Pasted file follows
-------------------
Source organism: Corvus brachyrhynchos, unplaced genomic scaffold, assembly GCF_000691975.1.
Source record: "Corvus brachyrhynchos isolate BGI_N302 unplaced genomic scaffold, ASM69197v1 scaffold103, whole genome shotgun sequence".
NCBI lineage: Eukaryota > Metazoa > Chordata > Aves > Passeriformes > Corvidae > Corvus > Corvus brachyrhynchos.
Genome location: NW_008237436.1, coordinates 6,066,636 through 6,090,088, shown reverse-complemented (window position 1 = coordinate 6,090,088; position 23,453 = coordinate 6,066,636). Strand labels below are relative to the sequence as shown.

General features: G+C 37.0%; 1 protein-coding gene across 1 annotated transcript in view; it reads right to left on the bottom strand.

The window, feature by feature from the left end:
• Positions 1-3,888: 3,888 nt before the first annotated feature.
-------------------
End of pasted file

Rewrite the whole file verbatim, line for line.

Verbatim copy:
Source organism: Corvus brachyrhynchos, unplaced genomic scaffold, assembly GCF_000691975.1.
Source record: "Corvus brachyrhynchos isolate BGI_N302 unplaced genomic scaffold, ASM69197v1 scaffold103, whole genome shotgun sequence".
NCBI lineage: Eukaryota > Metazoa > Chordata > Aves > Passeriformes > Corvidae > Corvus > Corvus brachyrhynchos.
Genome location: NW_008237436.1, coordinates 6,066,636 through 6,090,088, shown reverse-complemented (window position 1 = coordinate 6,090,088; position 23,453 = coordinate 6,066,636). Strand labels below are relative to the sequence as shown.

General features: G+C 37.0%; 1 protein-coding gene across 1 annotated transcript in view; it reads right to left on the bottom strand.

The window, feature by feature from the left end:
• Positions 1-3,888: 3,888 nt before the first annotated feature.